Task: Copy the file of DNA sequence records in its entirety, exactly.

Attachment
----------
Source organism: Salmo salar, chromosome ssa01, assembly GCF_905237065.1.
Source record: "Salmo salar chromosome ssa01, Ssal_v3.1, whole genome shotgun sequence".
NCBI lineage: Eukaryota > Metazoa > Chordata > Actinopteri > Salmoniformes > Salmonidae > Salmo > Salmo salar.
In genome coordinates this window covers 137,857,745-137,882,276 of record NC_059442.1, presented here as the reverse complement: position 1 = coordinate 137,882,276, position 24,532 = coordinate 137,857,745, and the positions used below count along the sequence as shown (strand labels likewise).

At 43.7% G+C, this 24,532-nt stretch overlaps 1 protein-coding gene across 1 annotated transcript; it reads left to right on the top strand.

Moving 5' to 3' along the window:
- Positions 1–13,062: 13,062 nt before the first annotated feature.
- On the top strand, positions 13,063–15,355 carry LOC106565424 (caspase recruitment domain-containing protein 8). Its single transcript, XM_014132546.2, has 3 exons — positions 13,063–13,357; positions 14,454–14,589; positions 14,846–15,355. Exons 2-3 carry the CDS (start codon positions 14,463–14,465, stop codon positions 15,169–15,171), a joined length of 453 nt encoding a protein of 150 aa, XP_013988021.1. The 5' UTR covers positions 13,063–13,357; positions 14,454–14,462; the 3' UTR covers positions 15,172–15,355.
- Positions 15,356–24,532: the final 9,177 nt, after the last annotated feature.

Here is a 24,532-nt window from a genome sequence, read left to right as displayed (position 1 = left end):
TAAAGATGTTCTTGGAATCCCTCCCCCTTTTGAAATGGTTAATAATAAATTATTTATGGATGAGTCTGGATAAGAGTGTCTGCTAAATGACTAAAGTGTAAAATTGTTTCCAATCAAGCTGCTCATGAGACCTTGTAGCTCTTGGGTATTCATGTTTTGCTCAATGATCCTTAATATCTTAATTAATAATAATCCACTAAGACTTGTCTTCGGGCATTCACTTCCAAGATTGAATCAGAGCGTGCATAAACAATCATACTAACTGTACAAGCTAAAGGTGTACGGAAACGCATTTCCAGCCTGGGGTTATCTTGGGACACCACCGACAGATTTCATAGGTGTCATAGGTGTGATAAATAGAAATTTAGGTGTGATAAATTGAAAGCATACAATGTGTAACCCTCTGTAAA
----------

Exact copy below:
Source organism: Salmo salar, chromosome ssa01, assembly GCF_905237065.1.
Source record: "Salmo salar chromosome ssa01, Ssal_v3.1, whole genome shotgun sequence".
NCBI lineage: Eukaryota > Metazoa > Chordata > Actinopteri > Salmoniformes > Salmonidae > Salmo > Salmo salar.
In genome coordinates this window covers 137,857,745-137,882,276 of record NC_059442.1, presented here as the reverse complement: position 1 = coordinate 137,882,276, position 24,532 = coordinate 137,857,745, and the positions used below count along the sequence as shown (strand labels likewise).

At 43.7% G+C, this 24,532-nt stretch overlaps 1 protein-coding gene across 1 annotated transcript; it reads left to right on the top strand.

Moving 5' to 3' along the window:
- Positions 1–13,062: 13,062 nt before the first annotated feature.
- On the top strand, positions 13,063–15,355 carry LOC106565424 (caspase recruitment domain-containing protein 8). Its single transcript, XM_014132546.2, has 3 exons — positions 13,063–13,357; positions 14,454–14,589; positions 14,846–15,355. Exons 2-3 carry the CDS (start codon positions 14,463–14,465, stop codon positions 15,169–15,171), a joined length of 453 nt encoding a protein of 150 aa, XP_013988021.1. The 5' UTR covers positions 13,063–13,357; positions 14,454–14,462; the 3' UTR covers positions 15,172–15,355.
- Positions 15,356–24,532: the final 9,177 nt, after the last annotated feature.

Here is a 24,532-nt window from a genome sequence, read left to right as displayed (position 1 = left end):
TAAAGATGTTCTTGGAATCCCTCCCCCTTTTGAAATGGTTAATAATAAATTATTTATGGATGAGTCTGGATAAGAGTGTCTGCTAAATGACTAAAGTGTAAAATTGTTTCCAATCAAGCTGCTCATGAGACCTTGTAGCTCTTGGGTATTCATGTTTTGCTCAATGATCCTTAATATCTTAATTAATAATAATCCACTAAGACTTGTCTTCGGGCATTCACTTCCAAGATTGAATCAGAGCGTGCATAAACAATCATACTAACTGTACAAGCTAAAGGTGTACGGAAACGCATTTCCAGCCTGGGGTTATCTTGGGACACCACCGACAGATTTCATAGGTGTCATAGGTGTGATAAATAGAAATTTAGGTGTGATAAATTGAAAGCATACAATGTGTAACCCTCTGTAAA